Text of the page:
Monday, April 03, 2006

Vampire Bats Invade Louisville














Located in its HerpAquarium and stocked initially with seven bachelor bats in a colony expected to grow to 30 or 40 in a year (one of only about 20 in the United States) the furry, winged, blood-drinking mammals with razor-sharp teeth flocked in a cluster on a wooden beam near the top of the darkened exhibit modeled after an abandoned mine shaft.

They swooped down, nearly in unison, to the small pan of cattle blood lapping up several drops at a time before returning to their high roost, again huddling close, several hanging upside down.
Wing, one of the country's leading experts on bats and chairman of the U.S. Association of Zoos & Aquariums bat advisory group, said researchers believe an enzyme in the vampire bat's saliva can be helpful as a blood thinner to prevent strokes in humans.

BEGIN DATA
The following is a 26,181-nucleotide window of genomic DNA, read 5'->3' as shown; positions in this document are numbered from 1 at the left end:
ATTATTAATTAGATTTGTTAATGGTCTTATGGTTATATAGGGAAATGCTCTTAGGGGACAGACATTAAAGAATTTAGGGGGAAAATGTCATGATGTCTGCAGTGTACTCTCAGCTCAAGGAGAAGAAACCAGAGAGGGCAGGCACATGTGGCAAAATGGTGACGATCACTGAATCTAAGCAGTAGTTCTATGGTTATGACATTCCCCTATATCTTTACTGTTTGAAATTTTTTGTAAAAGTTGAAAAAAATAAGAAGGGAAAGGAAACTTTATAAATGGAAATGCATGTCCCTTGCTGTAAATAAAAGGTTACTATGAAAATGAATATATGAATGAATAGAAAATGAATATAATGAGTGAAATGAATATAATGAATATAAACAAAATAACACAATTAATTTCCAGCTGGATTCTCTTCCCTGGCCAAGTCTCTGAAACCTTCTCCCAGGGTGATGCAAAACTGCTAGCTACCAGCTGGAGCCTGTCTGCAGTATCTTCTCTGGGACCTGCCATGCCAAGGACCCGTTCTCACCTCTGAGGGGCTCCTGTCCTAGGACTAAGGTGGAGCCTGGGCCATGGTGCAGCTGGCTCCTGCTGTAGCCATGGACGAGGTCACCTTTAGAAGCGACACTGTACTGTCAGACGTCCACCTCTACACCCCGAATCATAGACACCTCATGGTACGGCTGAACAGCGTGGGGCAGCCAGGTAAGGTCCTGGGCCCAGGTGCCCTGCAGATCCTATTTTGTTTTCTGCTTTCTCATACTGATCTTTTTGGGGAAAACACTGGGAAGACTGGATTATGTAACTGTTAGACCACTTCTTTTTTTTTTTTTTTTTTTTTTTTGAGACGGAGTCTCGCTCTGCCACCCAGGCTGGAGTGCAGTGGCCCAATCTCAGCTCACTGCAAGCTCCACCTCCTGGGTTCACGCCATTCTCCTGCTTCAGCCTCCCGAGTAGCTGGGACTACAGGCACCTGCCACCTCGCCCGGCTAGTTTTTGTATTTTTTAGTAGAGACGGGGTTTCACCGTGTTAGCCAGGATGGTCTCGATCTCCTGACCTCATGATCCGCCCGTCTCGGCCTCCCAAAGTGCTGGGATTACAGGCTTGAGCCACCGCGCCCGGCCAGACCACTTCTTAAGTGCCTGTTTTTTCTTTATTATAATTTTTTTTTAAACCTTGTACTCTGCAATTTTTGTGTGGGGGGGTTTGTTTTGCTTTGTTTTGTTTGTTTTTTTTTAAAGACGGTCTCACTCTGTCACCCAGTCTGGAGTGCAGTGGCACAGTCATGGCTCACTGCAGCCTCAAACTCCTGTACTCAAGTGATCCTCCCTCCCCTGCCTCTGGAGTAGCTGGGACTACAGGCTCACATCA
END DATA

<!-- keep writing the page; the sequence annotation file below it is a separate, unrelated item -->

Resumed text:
Vampire bats are about 3 inches long with a 6- to 8-inch wingspan. They usually live to be about 9. Their range is from northern Mexico to Argentina. They colonize abandoned buildings, hollow trees, caves - they eat about two tablespoons of blood a day - nocturnal - biting into other mammals- the prey usually doesn't even know it's serving - the vampires communicate with squeaks and chatter and rely less on echolocation

Reporter Sheldon S. Shafer can be reached at (502) 582-7089.

1 comment:

cheesemeister said...

This must truly have been an amazing sight.
As someone who loves both vampire fiction and animals, I am a big fan of the Vampire Bat!